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Baricitinib could reduce COVID-19 mortality

Monday November 16th 2020

Baricitinib, the rheumatoid arthritis drug, has shown promise as a treatment that could help to reduce COVID-19 mortality, an early-stage study has found.

An international team of researchers, co-ordinated by the Karolinska Institutet in Sweden, found that there was a 71% reduction of mortality in a group of patients who were prescribed baricitinib in addition to standard care.

The authors say their findings, published in Science Advances, support the continuation of further randomised clinical trials.

Corresponding author Volker Lauschke, associate professor of personalised medicine and drug development at the Karolinska Institutet Department of Physiology and Pharmacology, said: “These results are especially encouraging seeing as the study included a large cohort of elderly patients, a group that is often excluded in other trials.”

The study involved 83 patients, who had a median age of 81, all of whom were receiving hospital treatment in Italy and Spain. All were treated with baricitinib in addition to standard care.

Of these, 17% suffered an adverse outcome that resulted in death or invasive mechanical ventilation compared to 35% in the matched control group of 83 patients who received standard care only.

The research team notes that baricitinib was generally well tolerated and reduced inflammation from the first treatment days.

Previously reported side-effects of long-term baricitinib use, which include coagulopathy and thrombosis, were not seen in any of the patients, although the researchers say this could be because the patients were being treated with anti-coagulating medicine.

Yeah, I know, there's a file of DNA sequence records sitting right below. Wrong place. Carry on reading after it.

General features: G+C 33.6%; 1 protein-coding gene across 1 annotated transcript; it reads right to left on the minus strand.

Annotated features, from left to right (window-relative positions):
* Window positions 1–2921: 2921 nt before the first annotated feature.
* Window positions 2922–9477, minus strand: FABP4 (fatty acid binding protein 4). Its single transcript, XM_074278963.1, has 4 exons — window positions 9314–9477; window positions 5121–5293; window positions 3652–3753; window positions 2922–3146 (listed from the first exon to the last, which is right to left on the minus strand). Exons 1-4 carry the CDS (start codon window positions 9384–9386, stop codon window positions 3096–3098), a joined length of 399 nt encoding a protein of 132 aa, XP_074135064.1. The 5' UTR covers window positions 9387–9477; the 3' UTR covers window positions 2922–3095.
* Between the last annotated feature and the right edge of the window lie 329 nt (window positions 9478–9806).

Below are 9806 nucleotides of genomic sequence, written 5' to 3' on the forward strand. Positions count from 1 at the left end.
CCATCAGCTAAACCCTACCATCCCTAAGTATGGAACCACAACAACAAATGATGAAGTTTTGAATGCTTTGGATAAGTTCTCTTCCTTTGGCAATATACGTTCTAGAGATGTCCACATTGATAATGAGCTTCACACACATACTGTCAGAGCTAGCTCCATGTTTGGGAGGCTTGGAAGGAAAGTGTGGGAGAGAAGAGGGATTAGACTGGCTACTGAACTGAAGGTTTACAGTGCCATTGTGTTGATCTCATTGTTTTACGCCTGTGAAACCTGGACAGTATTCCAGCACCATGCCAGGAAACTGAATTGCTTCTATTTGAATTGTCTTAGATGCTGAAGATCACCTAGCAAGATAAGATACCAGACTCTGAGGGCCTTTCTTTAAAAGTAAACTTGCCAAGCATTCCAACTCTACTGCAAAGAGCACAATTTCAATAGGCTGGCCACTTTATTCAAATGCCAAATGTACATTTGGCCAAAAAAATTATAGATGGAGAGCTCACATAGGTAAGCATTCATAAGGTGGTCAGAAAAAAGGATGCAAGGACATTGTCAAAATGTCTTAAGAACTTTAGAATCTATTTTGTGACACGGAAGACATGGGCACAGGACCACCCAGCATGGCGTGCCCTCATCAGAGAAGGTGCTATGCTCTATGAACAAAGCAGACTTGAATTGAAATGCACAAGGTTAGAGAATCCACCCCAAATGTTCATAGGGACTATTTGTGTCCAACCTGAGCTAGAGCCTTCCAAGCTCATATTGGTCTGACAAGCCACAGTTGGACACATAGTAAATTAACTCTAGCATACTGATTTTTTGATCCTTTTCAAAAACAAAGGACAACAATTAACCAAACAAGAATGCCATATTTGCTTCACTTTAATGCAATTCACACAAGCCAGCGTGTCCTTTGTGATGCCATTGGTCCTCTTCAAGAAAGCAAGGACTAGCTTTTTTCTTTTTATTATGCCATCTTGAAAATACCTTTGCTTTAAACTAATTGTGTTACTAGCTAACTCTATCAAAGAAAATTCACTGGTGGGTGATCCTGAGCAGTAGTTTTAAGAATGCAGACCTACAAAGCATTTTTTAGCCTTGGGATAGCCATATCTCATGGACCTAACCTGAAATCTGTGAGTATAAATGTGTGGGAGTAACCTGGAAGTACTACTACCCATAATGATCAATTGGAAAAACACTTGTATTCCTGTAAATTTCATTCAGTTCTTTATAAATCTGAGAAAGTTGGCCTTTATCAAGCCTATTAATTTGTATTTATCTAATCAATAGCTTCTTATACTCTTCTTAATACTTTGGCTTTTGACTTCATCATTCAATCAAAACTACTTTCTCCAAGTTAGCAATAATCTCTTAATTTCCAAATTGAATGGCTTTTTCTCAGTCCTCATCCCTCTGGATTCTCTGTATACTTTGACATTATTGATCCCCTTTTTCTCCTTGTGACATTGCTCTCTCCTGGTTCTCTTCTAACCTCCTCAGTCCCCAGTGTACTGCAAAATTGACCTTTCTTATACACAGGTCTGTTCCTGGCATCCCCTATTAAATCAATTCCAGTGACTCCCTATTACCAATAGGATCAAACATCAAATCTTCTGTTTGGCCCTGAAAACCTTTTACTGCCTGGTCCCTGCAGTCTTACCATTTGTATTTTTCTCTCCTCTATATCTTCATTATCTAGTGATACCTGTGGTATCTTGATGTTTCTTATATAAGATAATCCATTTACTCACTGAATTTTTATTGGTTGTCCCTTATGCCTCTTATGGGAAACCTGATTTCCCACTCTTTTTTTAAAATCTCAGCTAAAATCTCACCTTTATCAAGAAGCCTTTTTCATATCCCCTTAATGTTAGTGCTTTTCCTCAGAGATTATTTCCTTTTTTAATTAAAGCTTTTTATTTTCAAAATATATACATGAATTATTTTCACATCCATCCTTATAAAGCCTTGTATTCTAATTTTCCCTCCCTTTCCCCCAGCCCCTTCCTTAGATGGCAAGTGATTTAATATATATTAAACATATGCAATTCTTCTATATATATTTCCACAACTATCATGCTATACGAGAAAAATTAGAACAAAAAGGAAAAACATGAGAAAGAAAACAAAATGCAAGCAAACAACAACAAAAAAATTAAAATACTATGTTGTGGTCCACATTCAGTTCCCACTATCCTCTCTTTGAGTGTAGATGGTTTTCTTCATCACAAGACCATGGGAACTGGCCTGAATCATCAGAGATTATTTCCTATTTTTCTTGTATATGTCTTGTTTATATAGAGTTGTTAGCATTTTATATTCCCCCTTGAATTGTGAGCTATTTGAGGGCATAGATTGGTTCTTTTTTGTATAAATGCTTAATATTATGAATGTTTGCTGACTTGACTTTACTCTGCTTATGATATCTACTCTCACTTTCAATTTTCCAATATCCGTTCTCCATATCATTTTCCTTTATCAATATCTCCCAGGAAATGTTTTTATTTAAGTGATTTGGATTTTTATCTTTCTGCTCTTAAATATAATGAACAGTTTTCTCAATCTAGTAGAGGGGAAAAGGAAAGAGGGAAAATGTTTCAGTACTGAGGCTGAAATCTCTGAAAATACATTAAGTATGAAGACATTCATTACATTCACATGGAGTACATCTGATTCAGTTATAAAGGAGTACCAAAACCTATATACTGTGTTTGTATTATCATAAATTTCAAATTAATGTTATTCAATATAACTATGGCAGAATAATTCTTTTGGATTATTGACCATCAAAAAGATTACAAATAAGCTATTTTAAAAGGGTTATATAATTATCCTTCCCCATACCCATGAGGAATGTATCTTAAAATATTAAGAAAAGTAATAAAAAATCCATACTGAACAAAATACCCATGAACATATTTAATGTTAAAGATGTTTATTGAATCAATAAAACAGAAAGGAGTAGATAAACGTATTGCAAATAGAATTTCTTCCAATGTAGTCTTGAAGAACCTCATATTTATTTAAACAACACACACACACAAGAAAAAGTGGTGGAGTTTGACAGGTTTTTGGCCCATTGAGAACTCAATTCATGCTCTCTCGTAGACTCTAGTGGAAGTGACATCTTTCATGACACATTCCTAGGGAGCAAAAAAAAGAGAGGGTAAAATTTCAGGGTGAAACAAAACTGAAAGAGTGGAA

However, the study team reported some adverse events, including bacterial infections and gastrointestinal and cardiovascular complications, but add these were also observed in the control group.

The current study was carried out following their previous research in which they used artificial intelligence (AI) to identify baricitinib as a promising repurposing candidate for COVID-19 because it inhibited inflammation and reduced the viral load of SARS-CoV-2.

They have now demonstrated that interferons significantly increased the expression of the ACE2 receptor, which acts as an entry point for SARS-CoV-2 into human cells.

Liver injury is commonly observed in severe COVID-19 and the team found that by combining 3D mini organs of human liver cells, RNA sequencing and super-resolution microscopy, baricitinib reversed ACE2 gene expression changes triggered by interferons and reduced SARS-CoV-2 infectivity.

However, interferons did not have the same effect on the ACE2 receptor in lung organoids, which they say suggests that these signalling proteins affect pulmonary and liver organs differently.

Co-author Ali Mirazimi, adjunct professor at the Department of Laboratory Medicine, Karolinska Institutet, said: “Our findings explain the dual anti-cytokine and anti-viral actions of baricitinib and support further evaluation in randomised control trials.”

Fellow researcher Professor Justin Stebbing, from Imperial College, London, said: “This is one of the first COVID-19 treatments to go from computer to clinic and laboratory. It was first identified by an AI algorithm in February, which scanned thousands of potential drugs that could work against this virus.

"The study suggests this drug can aid recovery of patients with moderate to severe COVID-19 and may provide a new weapon in our arsenal against the virus. Large-scale clinical trials of this drug, to further investigate its potential, are now under way."

The clinical study was led by researchers at Imperial College London, UK, Complejo Hospitalario Universitario de Albacete, Spain, and the University of Pisa, Italy, while the mechanistic investigations on 3D human tissue models were conducted at Karolinska Institutet.

Stebbing J, Nievas GS, Falcone M et al. JAK inhibition reduces SARS-CoV-2 liver infectivity and modulates inflammatory responses to reduce morbidity and mortality. Science Advances. 13 November 2020; doi: 10.1126/sciadv.abe4724


Tags: Europe | Flu & Viruses | Pharmaceuticals | Rheumatology | UK News

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